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Nissan’s last Primera was a symbol of a company losing its way. Although it emerged after Nissan’s rescue by Renault and the triggering of new boss Carlos Ghosn’s masterful turnaround plan, its bones were formed before its maker’s near-extinction and recovery. The last-generation Primera was the third iteration of a model specifically designed to appeal to European tastes. But by the time it was launched in 2001, we pesky Euros were aiming our buying power elsewhere, mainly in Germany’s direction.
This was the era of what motor industry marketing types described as 'the flight to premium'. Buyers were fast discovering the delights of Audi, BMW and Mercedes, whose cars were (usually) better made, decidedly more prestigious and, perversely, cost less on a lease because they depreciated more slowly. All of which meant that mainstream manufacturers had to fight harder to tempt customers into a sale. Most cars in the excitingly labelled D-segment in which the Primera played were mostly sold into fleets, whose managers allowed their colleagues far more choice than in the days when they were issued with a Ford Cortina, like it or not.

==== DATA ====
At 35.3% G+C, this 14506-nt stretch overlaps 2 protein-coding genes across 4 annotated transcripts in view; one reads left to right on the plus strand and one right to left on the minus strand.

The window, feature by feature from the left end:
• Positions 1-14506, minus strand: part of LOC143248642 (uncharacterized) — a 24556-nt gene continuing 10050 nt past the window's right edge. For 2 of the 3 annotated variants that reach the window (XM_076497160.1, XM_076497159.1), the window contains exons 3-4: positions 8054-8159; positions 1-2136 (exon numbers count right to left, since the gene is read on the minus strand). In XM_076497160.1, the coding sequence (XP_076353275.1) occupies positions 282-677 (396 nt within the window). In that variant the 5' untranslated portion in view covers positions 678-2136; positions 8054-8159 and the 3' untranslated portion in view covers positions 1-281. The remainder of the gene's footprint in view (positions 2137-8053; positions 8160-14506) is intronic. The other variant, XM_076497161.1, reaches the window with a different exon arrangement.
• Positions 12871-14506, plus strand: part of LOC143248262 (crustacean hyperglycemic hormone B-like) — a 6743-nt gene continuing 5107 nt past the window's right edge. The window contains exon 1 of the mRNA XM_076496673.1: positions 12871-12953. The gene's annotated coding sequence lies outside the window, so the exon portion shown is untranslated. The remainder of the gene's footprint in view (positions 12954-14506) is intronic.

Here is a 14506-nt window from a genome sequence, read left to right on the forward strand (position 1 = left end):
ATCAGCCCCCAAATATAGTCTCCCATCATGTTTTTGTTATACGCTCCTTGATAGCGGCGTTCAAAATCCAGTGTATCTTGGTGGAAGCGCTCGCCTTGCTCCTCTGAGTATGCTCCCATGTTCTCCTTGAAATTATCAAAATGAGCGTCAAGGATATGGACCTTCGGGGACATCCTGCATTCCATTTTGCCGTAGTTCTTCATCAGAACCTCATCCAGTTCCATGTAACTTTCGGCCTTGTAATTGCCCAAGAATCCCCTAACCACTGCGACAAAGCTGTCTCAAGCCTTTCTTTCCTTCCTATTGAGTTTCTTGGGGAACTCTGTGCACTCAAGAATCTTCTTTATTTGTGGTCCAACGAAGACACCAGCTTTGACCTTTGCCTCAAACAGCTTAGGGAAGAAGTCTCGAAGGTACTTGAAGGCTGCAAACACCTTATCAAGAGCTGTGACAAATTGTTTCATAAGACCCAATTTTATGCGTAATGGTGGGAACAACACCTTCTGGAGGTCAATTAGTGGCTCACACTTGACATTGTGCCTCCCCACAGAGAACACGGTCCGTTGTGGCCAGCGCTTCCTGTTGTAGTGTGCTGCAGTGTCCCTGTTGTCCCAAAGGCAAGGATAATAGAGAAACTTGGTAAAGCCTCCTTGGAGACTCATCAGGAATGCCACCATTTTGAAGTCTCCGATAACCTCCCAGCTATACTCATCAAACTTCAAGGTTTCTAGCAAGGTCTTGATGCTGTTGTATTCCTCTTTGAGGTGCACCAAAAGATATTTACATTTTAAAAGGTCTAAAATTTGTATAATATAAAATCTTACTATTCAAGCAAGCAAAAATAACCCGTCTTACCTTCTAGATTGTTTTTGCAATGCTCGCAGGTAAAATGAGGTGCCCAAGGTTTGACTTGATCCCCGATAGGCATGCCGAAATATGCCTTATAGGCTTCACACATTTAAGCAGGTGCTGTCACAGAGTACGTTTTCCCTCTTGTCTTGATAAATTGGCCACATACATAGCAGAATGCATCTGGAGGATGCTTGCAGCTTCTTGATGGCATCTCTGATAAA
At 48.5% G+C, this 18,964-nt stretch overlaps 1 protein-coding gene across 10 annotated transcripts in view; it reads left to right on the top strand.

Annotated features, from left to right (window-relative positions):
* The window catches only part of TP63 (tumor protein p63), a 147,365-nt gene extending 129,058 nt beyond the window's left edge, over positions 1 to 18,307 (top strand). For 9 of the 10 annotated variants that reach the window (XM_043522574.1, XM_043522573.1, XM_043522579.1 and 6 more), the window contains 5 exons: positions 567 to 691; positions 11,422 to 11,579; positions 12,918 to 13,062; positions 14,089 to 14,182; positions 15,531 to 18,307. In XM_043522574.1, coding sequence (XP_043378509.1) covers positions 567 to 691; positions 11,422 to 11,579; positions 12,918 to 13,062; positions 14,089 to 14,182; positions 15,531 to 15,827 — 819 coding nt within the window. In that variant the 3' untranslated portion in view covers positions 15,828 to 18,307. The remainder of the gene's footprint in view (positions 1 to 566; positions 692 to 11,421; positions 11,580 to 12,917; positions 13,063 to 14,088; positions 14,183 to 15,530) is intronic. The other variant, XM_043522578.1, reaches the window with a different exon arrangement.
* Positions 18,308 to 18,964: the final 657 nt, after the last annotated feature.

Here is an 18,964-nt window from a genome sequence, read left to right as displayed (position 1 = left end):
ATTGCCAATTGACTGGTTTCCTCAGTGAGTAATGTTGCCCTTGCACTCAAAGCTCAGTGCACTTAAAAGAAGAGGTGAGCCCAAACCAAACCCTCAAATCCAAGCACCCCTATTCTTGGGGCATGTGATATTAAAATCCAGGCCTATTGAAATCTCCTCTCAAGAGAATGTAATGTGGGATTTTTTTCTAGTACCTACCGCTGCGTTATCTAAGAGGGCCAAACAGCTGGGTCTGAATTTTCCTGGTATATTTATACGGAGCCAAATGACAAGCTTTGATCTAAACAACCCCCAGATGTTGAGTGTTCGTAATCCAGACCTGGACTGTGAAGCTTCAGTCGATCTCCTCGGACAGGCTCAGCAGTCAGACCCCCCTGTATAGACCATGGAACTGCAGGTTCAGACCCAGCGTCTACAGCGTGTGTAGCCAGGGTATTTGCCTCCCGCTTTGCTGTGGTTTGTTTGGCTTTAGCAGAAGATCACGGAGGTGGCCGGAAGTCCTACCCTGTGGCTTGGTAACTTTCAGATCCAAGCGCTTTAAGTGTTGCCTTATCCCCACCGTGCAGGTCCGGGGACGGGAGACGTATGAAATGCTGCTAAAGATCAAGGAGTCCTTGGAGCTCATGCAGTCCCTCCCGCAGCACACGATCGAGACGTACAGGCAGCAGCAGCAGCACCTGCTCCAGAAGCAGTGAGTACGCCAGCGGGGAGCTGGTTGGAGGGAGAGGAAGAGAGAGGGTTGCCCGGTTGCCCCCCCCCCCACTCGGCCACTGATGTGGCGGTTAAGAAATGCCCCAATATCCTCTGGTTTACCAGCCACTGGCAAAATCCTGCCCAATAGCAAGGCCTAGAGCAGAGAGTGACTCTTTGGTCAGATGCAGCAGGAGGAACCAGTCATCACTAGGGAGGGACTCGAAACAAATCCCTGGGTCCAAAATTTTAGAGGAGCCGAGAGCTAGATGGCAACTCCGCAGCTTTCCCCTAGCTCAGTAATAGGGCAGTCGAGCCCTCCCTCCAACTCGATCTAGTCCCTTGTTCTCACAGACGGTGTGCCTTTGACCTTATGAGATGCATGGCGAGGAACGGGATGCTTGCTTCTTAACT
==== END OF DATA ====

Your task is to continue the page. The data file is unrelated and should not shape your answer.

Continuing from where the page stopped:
For user-choosers, as those offered a selection of company cars became known, the Primera would have been an increasingly hard sell against a car with a double-kidney grille. The original 1990 Primera did reasonably well – certainly better than the potato-stodge Bluebird that it replaced – with its shapelier style and a remarkably good chassis. Nissan ripped off a couple of BMW design cues, including the Hofmeister kink (curved rear side window) and badge-flanking twin grilles, and for the second-gen Primera, BMW’s design policy of consistent, incremental change was also followed. The result was to turn the blandly European style of the 1990 P10-series original into the slightly tidier Euro-bland look of the 1996 P11 follow-up. A P11 facelift in 1999 introduced Nissan’s 'flying wing' twin grilles, which were still more redolent of a BMW. Like the P10, the P11 handled well, and its way with corners was underlined by British Touring Car Championship wins in 1998 and 1999.
However, laurel-festooned exploits on the track were not enough to tempt would-be BMW buyers, and for the third, P12 Primera, Nissan abandoned its BMW-ish design strategy and aimed for the bold. The design programme was led by the photogenic Stephane Schwarz, who even starred in a TV ad for the car, too. His aim was to apply a coupé silhouette to a family car without sabotaging its space and flexibility. Whereas the earlier Primeras had been offered as saloon, hatchback and estate, this one came only as a hatch or a wagon. Its sizeable tailgate revealed a boot big enough for a spot of flatpack hell and the cabin was large enough for backbenchers to lounge and wonder at the Primera’s spacecraft dashboard architecture.